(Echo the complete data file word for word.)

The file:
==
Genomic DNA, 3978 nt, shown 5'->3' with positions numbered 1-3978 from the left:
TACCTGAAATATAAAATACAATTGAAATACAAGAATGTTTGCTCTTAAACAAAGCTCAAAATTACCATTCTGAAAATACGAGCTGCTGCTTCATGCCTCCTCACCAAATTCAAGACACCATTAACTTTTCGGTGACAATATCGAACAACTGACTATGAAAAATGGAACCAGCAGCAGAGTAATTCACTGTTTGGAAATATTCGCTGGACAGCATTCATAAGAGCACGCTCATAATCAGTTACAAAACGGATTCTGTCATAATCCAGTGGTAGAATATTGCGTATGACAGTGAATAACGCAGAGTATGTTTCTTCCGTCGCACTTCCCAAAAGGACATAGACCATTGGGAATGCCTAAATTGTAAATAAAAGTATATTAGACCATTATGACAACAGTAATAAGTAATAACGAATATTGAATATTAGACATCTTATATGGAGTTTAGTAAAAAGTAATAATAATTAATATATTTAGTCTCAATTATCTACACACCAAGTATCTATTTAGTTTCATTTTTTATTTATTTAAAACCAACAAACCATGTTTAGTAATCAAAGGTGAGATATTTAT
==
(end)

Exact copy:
Genomic DNA, 3978 nt, shown 5'->3' with positions numbered 1-3978 from the left:
TACCTGAAATATAAAATACAATTGAAATACAAGAATGTTTGCTCTTAAACAAAGCTCAAAATTACCATTCTGAAAATACGAGCTGCTGCTTCATGCCTCCTCACCAAATTCAAGACACCATTAACTTTTCGGTGACAATATCGAACAACTGACTATGAAAAATGGAACCAGCAGCAGAGTAATTCACTGTTTGGAAATATTCGCTGGACAGCATTCATAAGAGCACGCTCATAATCAGTTACAAAACGGATTCTGTCATAATCCAGTGGTAGAATATTGCGTATGACAGTGAATAACGCAGAGTATGTTTCTTCCGTCGCACTTCCCAAAAGGACATAGACCATTGGGAATGCCTAAATTGTAAATAAAAGTATATTAGACCATTATGACAACAGTAATAAGTAATAACGAATATTGAATATTAGACATCTTATATGGAGTTTAGTAAAAAGTAATAATAATTAATATATTTAGTCTCAATTATCTACACACCAAGTATCTATTTAGTTTCATTTTTTATTTATTTAAAACCAACAAACCATGTTTAGTAATCAAAGGTGAGATATTTAT